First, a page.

Last weekend, we took our children to visit Santa Claus during our visit to Montreux Noël, one of the many Swiss Christmas markets. In the United States, we chatted with the jolly old fellow at our local shopping mall. Since we’re celebrating Christmas in Switzerland this year, we went to see Père Noël (a.k.a., Father Christmas) at his grotto on the summit of Rochers de Naye. To prepare for the trip, I did lots of baking beforehand and packed extra snacks for my food-allergic son. While we had a great time, our little trip made me think more about managing risk when traveling with food allergies.
To reach Santa at an altitude of 2000+ meters, we took a cog railway up the mountain. The trip took about 45 minutes, and they packed lots of eager families into train cars like sardines. Initially, we had four seats—one for each of us (two pairs of seats facing each other). As the train car filled up, I ended up sitting next to my husband with the boys seated on our laps. There was another family opposite us with their boys also on their laps.
No big deal, right? Except the two boys seated opposite from us were munching on big, buttery croissants—one of which appeared to be full of chocolate and nuts. The allergen-filled treats, which were dropping flakes all over these boys, made my heart race. What if a small piece landed on my son? What if he ate it, since he’s 18-months old and teething and constantly has his hands in his mouth?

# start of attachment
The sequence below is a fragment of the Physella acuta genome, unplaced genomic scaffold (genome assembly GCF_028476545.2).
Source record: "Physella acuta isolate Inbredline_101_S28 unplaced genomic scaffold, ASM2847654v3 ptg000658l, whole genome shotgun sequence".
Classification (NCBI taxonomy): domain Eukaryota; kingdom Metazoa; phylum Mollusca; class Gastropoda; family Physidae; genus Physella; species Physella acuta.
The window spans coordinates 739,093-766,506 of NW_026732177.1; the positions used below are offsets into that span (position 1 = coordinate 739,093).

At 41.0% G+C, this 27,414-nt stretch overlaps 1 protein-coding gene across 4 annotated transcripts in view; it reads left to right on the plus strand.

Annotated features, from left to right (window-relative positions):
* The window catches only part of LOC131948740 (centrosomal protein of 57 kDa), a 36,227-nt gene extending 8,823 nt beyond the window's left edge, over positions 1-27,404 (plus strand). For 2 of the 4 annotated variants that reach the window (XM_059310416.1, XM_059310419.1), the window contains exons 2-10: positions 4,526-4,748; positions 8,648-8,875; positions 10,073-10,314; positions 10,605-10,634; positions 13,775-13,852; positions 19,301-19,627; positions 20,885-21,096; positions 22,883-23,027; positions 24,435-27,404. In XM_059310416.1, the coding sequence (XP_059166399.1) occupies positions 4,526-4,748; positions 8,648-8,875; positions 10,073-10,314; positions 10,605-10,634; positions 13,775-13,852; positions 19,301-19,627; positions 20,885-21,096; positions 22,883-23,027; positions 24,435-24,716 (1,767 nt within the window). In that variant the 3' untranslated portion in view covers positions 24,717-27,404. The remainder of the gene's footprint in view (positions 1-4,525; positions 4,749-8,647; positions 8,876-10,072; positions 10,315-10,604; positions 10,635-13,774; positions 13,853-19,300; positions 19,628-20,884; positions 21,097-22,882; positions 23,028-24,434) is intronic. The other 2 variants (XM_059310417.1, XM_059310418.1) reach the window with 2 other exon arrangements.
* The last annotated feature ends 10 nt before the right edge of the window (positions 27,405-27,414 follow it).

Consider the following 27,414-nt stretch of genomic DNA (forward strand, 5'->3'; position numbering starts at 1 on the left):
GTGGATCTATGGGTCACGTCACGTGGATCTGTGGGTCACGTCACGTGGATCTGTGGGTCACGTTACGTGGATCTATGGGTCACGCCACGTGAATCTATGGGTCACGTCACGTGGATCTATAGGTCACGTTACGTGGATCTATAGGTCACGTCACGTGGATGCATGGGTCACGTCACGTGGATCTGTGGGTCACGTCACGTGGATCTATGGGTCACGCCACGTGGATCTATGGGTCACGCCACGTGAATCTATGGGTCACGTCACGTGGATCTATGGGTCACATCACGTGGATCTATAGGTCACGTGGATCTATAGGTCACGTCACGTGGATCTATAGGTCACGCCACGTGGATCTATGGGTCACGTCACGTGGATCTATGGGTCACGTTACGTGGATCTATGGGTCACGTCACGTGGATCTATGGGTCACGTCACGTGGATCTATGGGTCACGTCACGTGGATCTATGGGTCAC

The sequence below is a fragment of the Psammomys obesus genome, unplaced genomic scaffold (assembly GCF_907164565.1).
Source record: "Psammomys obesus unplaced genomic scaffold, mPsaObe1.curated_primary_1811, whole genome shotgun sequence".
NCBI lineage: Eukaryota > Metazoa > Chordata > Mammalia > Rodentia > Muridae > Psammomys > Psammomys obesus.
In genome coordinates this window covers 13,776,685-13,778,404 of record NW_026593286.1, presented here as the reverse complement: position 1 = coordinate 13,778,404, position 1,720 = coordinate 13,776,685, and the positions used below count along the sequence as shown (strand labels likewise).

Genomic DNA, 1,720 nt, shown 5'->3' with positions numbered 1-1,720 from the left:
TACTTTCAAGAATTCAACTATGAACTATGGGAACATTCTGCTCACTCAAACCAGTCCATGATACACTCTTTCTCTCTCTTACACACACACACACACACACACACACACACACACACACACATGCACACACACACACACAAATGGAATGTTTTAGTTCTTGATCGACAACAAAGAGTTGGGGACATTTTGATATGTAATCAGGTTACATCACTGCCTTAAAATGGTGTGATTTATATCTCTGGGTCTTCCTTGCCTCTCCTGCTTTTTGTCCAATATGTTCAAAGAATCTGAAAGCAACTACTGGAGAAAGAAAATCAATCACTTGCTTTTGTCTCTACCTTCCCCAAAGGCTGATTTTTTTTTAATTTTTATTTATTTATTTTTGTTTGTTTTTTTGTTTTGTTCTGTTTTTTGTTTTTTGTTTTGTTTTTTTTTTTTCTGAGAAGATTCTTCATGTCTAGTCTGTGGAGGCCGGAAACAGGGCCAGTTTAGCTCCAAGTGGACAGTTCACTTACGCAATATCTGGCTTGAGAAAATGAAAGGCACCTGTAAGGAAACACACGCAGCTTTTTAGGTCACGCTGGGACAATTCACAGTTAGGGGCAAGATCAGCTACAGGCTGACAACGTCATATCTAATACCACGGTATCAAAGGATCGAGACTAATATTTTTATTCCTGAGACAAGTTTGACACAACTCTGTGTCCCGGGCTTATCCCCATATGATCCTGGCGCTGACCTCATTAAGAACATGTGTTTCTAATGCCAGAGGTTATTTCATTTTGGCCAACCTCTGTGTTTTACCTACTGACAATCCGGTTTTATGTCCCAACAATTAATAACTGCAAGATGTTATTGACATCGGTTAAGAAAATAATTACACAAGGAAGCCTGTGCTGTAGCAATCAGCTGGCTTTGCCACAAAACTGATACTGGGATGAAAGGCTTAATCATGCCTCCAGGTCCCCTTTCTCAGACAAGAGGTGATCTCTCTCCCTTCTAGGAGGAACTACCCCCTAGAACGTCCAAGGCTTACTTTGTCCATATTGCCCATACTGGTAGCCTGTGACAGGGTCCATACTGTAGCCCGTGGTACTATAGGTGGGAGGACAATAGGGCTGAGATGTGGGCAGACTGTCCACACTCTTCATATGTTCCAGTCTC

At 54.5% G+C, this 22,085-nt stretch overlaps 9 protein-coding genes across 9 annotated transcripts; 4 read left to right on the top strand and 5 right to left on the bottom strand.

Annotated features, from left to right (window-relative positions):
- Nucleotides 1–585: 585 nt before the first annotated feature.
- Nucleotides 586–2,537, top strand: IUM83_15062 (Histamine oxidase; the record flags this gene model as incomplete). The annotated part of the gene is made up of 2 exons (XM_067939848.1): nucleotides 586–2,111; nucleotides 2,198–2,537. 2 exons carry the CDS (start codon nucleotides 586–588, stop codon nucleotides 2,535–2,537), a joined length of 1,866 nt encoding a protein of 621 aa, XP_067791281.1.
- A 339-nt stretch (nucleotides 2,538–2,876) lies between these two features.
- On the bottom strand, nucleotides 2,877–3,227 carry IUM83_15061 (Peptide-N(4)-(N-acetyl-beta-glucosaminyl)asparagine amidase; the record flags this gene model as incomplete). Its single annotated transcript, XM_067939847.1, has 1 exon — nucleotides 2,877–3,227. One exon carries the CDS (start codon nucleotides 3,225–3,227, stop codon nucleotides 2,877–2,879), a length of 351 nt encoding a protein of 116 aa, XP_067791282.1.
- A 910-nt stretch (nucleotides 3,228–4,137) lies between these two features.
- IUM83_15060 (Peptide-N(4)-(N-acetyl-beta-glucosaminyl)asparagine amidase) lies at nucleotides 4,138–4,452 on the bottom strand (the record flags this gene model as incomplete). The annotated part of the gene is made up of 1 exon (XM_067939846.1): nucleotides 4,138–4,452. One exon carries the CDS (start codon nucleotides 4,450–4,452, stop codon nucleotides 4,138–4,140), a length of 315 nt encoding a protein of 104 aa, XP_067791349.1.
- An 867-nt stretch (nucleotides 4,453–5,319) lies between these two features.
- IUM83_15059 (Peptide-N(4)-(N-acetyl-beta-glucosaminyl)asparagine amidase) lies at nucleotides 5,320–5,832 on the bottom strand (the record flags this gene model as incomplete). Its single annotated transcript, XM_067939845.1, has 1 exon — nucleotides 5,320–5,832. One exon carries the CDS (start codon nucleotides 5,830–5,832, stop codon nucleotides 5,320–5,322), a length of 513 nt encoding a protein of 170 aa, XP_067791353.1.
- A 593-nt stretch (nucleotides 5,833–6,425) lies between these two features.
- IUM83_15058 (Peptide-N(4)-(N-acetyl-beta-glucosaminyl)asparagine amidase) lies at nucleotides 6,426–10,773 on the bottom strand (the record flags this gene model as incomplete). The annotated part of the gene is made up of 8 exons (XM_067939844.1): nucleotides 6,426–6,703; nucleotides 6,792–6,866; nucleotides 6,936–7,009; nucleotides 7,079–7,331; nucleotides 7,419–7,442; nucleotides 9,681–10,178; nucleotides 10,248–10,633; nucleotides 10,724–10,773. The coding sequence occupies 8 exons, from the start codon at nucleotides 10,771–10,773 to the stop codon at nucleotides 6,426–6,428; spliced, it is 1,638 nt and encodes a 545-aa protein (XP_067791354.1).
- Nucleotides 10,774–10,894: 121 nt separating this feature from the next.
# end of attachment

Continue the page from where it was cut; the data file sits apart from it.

I was ready to say something or move, and my husband was thinking the same thing, but we decided to stay put. We both kept a close eye on our little guy, and there was no issue whatsoever. The kids had no idea that their parents were on alert the entire ride.
In some ways, it may seem like we took an unnecessary risk by riding a train up a steep Swiss mountain and sitting so close to other passengers (and their food). Yet, we had all the food allergy accoutrements on hand—hand wipes, multiple EpiPens and Benadryl. We watched our son very carefully and made sure he was safe the entire time. It was a bit nerve-wracking, but not impossible.
So, do we stay at home all the time to reduce our risk? Well, it turns out that home isn’t always safe either. I’ve read two terrifying stories lately about families with food-allergic children who had anaphylactic reactions at home. In one case, an older sister mistakenly poured cow’s milk into her brother’s cereal bowl during a busy morning. In another story, a family bought a different flavor of their usually safe cereal, but it ended up having one of their son’s allergens. My heart breaks for these families, and I certainly can imagine how easily these scenarios could happen.
Thankfully, my son has never had an anaphylactic reaction, but it’s something I often think about and fear. We’ll keep traveling and seeking out new adventures in Switzerland and beyond, but not without being extremely cautious, carefully managing any risks and always having a plan in place to deal with an emergency, should it ever occur.
We visited our son’s Swiss allergist today for this first time and heard some potentially good news. More to come, and our fingers are crossed…